Heartburn on holiday

Holidays are a time to relax and treat ourselves.

It’s probably been a long time coming, you’ve worked hard, saved up and now you want to make the most of your time away, be it home or abroad.

The last thing you want on your much anticipated holiday is the extra baggage of heartburn.

But for some of us it can be the unwanted holiday companion that insists on making an appearance.

Sunglass on the beach

Whether you find your symptoms are more frequent or worse it can affect the enjoyment of your holiday.

A burning feeling in the chest, an unpleasant sour taste in the mouth, sometimes hiccups, a cough, hoarse voice, feeling bloated and sick and bad breath1 – all the signs of heartburn you’d much rather live without.

It’s caused by acid travelling from the stomach up towards the throat (known as acid reflux) and while most of us get it occasionally, if it happens regularly – up to several times a week3 – it’s known as gastro-oesophageal reflux disease (GORD).

While heartburn is unpleasant, uncomfortable and can be distressing at the best of times, when it occurs on your much anticipated time away it can take on a new level of impact.

Not only can it mean compromising on the things which make holidays enjoyable, it can also give you sleepless nights.

picnic food

What’s behind holiday heartburn?

There are several reasons why heartburn may occur more often or seem more severe on holiday and in summer generally2 – one of the most obvious being what we eat and drink and the amount we consume.

Of course, we want to make the most of our time away and enjoy all the getaway fare on offer so it can be related to a tendency to over-indulge and eat the things we’d normally limit when at home.

It can be hard to resist all the holiday treats on offer and they’re often the foods that cause heartburn or are linked to making it worse such as fatty and spicy foods.1

Think of all those tempting dining out opportunities and fried or rich, creamy foods that are always found on the holiday menu – ice creams, chips, all you can eat buffets, pastries, pasties not to mention a host of local specialities to try.

We’re also likely to partake in a BBQ or two which again usually involves fatty food such as burgers – even the humble a tomato1, a BBQ salad staple, is another known trigger food can be found in BBQ sauce and obviously ketchup.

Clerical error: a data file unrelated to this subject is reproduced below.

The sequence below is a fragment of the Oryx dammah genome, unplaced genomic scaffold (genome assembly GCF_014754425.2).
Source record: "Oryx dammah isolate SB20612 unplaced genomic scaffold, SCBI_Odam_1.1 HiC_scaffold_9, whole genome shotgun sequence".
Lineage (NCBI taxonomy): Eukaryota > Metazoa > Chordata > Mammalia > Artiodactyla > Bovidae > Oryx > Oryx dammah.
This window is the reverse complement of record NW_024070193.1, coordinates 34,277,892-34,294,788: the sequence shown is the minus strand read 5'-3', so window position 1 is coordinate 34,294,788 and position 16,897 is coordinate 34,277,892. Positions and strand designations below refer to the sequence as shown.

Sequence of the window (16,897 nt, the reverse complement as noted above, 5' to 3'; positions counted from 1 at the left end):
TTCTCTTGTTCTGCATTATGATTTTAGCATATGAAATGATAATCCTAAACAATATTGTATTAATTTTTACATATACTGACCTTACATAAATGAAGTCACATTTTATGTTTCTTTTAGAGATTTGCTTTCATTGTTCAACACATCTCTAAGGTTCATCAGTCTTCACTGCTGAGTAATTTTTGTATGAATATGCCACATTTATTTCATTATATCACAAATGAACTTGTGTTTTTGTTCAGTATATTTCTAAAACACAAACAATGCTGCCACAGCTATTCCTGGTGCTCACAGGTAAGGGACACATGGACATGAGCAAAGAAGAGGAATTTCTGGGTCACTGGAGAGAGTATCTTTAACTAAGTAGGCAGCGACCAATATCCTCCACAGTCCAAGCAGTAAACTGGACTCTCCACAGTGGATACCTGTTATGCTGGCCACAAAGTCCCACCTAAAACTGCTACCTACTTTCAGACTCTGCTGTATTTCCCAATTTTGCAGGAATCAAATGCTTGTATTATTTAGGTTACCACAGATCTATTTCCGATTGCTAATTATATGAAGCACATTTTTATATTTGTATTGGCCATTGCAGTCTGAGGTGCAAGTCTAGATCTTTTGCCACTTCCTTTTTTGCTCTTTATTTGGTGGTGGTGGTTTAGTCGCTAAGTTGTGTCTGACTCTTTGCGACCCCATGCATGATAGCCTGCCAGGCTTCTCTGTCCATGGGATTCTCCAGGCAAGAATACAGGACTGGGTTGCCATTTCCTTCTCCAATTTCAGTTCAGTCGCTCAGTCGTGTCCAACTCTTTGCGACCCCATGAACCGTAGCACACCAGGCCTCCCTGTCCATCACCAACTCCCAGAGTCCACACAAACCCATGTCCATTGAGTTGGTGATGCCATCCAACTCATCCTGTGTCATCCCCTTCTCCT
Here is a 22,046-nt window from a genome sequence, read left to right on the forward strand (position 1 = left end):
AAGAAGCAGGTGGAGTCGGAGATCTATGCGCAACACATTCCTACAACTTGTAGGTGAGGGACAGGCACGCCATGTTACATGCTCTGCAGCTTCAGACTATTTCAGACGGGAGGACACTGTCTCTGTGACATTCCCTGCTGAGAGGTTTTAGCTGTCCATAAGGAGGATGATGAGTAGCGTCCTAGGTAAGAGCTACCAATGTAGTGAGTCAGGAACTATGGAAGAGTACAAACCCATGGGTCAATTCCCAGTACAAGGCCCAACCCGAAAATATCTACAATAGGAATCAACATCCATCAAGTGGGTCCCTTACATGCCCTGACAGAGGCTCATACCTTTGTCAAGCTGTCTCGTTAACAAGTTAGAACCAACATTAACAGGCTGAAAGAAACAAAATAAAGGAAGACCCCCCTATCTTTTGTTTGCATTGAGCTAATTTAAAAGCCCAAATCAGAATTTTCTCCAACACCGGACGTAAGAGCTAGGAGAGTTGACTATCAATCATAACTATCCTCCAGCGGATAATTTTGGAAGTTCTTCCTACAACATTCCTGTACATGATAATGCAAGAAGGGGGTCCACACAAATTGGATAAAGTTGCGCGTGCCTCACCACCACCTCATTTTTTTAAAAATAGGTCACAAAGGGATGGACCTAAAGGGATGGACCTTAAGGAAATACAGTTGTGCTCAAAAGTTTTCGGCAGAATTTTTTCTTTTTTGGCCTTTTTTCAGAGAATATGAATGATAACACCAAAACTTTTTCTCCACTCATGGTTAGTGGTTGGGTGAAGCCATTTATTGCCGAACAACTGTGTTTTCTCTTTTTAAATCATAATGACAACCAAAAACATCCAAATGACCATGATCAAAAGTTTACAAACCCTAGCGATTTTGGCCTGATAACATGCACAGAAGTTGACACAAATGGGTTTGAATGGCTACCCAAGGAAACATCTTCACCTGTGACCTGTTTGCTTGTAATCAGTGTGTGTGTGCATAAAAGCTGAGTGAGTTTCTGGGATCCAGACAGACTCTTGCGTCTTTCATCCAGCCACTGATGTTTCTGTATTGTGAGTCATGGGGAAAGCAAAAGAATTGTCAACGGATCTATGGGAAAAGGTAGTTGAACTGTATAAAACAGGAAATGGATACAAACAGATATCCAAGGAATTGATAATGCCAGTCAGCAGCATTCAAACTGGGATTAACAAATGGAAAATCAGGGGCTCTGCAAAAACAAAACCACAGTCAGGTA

Alcohol is another common cause of heartburn and in variably it goes hand in hand with holidays.

Cocktails by the pool, wine, fizz, and beer on tap in the evenings – it’s a heady mix of opportunities for heartburn to strike.

Alongside food and drink, your holiday heartburn could be linked to anxiety around a change in routine4 or the stress of preparation.

It may even be due to sitting down for longer after eating and you may find yourself suffering from it while on a lengthy flight to your holiday destination.4

How can I prevent heartburn on holiday?

There are of course things you can do to lessen the chances of getting heartburn.

If you think you’re likely to suffer from heartburn on your hols here’s a couple of preparation tips4:

  • Knowing your food and drink triggers – which can also include chocolate, fizzy drinks, coffee and acidic food such as citrus fruits – can help you to keep them to a minimum or avoid them altogether. If you’re not sure what your triggers are, try keeping a food diary for a couple of weeks ahead of your holiday to help you work them out.
  • Speak to your GP or pharmacist about a heartburn remedy which prevents symptoms as opposed to one which treats them when they occur.

Generally, there are a number of lifestyle changes which can help to prevent or reduce heartburn and acid reflux.1

Alongside pregnancy, being overweight and smoking are linked to causing or making the symptoms worse1 so taking steps to combat these triggers can make a difference when it comes to heartburn and, of course, overall health.

Woman asleep in bed